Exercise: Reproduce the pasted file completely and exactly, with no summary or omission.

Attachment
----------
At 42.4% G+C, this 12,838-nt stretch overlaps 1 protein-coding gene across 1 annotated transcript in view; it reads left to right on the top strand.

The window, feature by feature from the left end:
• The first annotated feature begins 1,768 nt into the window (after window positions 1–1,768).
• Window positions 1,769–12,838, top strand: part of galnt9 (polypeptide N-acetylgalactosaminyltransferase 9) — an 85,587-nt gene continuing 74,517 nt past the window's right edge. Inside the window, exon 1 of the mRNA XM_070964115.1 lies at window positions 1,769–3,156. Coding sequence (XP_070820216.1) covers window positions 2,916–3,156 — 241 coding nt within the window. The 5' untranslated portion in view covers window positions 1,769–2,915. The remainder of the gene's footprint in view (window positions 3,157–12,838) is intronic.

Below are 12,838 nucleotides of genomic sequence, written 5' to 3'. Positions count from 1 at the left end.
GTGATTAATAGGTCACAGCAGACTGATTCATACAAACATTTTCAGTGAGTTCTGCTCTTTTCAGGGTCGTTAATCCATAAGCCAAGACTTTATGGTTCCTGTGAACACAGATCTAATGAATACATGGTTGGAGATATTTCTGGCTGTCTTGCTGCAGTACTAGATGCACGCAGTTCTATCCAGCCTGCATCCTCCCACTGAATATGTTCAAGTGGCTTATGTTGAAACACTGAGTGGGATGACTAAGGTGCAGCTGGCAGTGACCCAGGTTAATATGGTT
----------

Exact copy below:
At 42.4% G+C, this 12,838-nt stretch overlaps 1 protein-coding gene across 1 annotated transcript in view; it reads left to right on the top strand.

The window, feature by feature from the left end:
• The first annotated feature begins 1,768 nt into the window (after window positions 1–1,768).
• Window positions 1,769–12,838, top strand: part of galnt9 (polypeptide N-acetylgalactosaminyltransferase 9) — an 85,587-nt gene continuing 74,517 nt past the window's right edge. Inside the window, exon 1 of the mRNA XM_070964115.1 lies at window positions 1,769–3,156. Coding sequence (XP_070820216.1) covers window positions 2,916–3,156 — 241 coding nt within the window. The 5' untranslated portion in view covers window positions 1,769–2,915. The remainder of the gene's footprint in view (window positions 3,157–12,838) is intronic.

Below are 12,838 nucleotides of genomic sequence, written 5' to 3'. Positions count from 1 at the left end.
GTGATTAATAGGTCACAGCAGACTGATTCATACAAACATTTTCAGTGAGTTCTGCTCTTTTCAGGGTCGTTAATCCATAAGCCAAGACTTTATGGTTCCTGTGAACACAGATCTAATGAATACATGGTTGGAGATATTTCTGGCTGTCTTGCTGCAGTACTAGATGCACGCAGTTCTATCCAGCCTGCATCCTCCCACTGAATATGTTCAAGTGGCTTATGTTGAAACACTGAGTGGGATGACTAAGGTGCAGCTGGCAGTGACCCAGGTTAATATGGTT